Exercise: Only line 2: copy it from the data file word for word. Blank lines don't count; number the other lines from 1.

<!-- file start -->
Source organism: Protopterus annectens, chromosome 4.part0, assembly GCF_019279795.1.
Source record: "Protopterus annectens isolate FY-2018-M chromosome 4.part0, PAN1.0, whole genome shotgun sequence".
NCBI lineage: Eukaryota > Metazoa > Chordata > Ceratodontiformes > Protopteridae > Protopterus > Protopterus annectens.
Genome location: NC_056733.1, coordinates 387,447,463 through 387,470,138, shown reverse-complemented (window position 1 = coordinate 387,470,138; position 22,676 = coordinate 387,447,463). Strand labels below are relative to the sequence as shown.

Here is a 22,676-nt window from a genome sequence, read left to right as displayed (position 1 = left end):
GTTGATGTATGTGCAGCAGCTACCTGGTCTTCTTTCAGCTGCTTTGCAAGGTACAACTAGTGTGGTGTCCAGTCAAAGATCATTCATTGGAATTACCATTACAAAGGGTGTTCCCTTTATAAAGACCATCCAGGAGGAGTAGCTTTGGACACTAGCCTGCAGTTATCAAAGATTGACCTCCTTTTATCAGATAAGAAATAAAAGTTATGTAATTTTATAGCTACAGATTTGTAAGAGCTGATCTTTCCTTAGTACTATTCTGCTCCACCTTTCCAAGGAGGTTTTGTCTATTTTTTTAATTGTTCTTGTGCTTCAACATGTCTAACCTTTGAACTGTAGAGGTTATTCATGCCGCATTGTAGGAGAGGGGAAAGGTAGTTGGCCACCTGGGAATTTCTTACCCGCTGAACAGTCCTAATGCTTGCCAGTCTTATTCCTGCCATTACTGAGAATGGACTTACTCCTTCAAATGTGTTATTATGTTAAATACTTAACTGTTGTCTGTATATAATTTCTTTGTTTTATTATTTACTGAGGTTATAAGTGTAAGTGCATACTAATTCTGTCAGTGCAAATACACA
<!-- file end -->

Source record: "Protopterus annectens isolate FY-2018-M chromosome 4.part0, PAN1.0, whole genome shotgun sequence".